Malware Spikes Coincided with 2017 Geopolitical Incidents

Malware Spikes Coincided with 2017 Geopolitical Incidents

A new report has linked outbreaks of malware activity to geopolitical events and tensions.

Comodo Threat Research LabsGlobal Malware Report 2017 was compiled by former NSA analyst, Kenneth Geers and utilizes the company’s malware monitoring capabilities in over 190 countries worldwide, including North Korea.

The top three categories of malware discovered over the past year were: trojans (41%), applications exhibiting malicious, unsafe, or undesirable behavior (24%) and backdoors (10%).

Russia hosted the highest number of trojans (9%), backdoors (19%) and worms (19%), whilst the US had the highest volume of malicious applications (3%), as well as viruses (9%) and malware packers (2%).

However, the real interest came in the correlation between geopolitical events and malware spikes around the world.

In the US on October 24 last year, Comodo spotted a large jump in Kryptik trojan detections, numbering almost 300,000. The vast majority (94%) were located in Virginia, which was at the time the scene of a close-fought gubernatorial election.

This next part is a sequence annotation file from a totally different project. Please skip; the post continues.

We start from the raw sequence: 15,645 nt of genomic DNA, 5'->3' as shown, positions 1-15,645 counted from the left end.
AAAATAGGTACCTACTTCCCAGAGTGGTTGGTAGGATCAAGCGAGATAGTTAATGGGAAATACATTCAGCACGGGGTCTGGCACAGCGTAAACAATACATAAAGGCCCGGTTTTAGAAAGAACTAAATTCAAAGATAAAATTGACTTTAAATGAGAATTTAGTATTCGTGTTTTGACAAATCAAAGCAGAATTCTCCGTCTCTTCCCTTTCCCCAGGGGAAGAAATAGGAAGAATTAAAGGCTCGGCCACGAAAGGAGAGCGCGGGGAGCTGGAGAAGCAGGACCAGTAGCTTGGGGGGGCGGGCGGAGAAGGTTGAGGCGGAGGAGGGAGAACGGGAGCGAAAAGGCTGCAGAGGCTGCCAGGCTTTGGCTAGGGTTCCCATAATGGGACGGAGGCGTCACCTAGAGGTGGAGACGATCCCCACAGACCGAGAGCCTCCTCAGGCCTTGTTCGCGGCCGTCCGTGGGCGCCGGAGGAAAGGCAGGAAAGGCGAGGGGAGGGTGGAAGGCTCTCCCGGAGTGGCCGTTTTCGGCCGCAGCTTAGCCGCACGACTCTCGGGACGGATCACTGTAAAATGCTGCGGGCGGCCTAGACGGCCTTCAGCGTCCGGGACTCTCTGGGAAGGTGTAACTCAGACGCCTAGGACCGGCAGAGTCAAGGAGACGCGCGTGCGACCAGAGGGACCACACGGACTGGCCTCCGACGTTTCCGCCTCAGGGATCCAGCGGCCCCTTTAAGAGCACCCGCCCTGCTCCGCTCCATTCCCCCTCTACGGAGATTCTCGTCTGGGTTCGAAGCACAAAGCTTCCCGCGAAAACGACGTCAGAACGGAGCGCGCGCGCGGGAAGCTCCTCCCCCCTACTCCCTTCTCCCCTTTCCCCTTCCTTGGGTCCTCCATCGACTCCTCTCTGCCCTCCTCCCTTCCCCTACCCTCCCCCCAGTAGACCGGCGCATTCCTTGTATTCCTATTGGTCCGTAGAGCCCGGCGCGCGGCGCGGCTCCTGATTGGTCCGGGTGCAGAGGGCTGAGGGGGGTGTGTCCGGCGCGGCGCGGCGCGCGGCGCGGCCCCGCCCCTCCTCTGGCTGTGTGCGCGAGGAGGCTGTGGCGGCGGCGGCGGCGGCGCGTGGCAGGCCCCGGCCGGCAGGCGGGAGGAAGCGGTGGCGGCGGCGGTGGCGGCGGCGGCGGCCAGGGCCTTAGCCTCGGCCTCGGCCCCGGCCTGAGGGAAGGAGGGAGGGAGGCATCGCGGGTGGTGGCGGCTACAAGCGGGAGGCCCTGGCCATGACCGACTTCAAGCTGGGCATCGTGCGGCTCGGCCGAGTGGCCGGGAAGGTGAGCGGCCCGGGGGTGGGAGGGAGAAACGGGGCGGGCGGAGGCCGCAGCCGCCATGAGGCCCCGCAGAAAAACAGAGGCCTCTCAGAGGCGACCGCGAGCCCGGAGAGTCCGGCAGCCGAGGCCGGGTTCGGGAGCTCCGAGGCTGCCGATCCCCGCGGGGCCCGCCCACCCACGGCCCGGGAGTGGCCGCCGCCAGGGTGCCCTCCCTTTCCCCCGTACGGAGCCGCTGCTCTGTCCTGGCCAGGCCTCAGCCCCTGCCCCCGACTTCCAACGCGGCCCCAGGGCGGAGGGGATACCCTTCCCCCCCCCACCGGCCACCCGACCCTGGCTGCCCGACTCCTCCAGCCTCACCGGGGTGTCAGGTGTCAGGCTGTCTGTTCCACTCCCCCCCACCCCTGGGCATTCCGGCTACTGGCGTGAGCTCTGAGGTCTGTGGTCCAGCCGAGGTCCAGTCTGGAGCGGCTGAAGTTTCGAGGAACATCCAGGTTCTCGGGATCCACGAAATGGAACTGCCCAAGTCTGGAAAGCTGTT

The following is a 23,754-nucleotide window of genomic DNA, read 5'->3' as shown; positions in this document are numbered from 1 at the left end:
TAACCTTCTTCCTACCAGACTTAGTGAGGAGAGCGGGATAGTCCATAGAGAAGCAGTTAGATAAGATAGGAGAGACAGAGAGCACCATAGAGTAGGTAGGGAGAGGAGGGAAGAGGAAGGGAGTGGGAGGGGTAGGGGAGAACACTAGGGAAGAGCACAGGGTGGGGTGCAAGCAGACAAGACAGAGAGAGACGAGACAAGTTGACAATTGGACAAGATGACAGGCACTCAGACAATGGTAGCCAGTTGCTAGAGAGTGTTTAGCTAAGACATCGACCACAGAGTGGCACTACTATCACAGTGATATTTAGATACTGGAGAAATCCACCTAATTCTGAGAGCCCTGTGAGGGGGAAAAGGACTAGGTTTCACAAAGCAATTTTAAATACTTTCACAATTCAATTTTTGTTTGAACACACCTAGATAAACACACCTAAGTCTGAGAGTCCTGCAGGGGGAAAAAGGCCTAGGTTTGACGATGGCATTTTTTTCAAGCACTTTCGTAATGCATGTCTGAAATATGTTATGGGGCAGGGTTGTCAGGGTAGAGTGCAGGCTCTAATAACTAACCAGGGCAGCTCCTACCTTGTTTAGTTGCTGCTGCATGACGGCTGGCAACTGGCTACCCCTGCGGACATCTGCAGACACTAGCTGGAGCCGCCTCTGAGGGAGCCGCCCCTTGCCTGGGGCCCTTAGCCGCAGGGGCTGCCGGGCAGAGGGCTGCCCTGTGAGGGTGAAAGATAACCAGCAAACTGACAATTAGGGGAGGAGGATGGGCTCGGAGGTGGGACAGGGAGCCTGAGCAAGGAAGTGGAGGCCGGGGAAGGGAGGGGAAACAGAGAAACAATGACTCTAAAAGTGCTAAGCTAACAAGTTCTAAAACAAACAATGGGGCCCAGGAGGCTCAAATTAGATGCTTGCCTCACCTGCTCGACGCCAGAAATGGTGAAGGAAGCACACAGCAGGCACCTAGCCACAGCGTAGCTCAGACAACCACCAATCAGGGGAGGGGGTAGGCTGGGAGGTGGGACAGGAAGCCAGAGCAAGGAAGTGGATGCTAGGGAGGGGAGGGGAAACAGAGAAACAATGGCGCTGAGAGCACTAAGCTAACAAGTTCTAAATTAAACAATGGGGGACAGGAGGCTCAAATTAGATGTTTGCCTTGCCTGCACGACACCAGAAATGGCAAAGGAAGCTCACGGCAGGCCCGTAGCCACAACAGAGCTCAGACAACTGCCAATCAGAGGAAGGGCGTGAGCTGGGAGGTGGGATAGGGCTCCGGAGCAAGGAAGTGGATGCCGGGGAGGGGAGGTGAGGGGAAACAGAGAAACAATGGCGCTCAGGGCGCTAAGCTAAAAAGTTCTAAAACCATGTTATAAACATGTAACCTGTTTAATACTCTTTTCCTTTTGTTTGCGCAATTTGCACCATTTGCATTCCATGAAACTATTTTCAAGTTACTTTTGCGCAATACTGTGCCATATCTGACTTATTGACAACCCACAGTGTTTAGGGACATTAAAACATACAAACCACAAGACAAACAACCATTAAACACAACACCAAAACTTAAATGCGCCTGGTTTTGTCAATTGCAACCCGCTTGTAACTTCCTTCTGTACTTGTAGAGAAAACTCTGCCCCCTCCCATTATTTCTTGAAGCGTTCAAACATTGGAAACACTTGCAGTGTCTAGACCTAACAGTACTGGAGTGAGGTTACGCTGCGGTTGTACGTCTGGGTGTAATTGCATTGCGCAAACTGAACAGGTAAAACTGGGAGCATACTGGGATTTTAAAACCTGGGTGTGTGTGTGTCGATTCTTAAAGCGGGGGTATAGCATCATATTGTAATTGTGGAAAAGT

On the global stage, Comodo observed a spike of 20,000 viruses during Chinese president Xi Jinping’s visit to Mar-a-Lago and North Korean missile tests. Trojan attacks numbering over 30,000 were launched in early-mid May during heightened North Korea/China tensions and the Silk Road summit in Beijing.

Also, 40,000 trojans were spotted after a US/China naval spat in the South China Sea on August 8 and on September 2 during a North Korea nuclear test.

Trojan activity inside North Korea also spiked there on September 19 when President Trump threatened at the UN to “totally destroy” the country.

In fact, malware was not limited to trojans, as Comodo explained:

"In-depth Comodo analysis of all of these malware detections suggests that North Korean network administrators are attempting to protect computer systems running unlicensed copies of Windows 7, using a variety of means including the use of remote access tools to monitor user activity and by trying to bypass Windows User Account Control (UAC)."

The good news is that detection rate for trojans, worms, unsafe applications and malware packers are down, whilst those for applications, unwanted applications and viruses are holding steady.

However, enterprises should be aware that backdoors are on the rise in 2018, the report warned.

Source: Information Security Magazine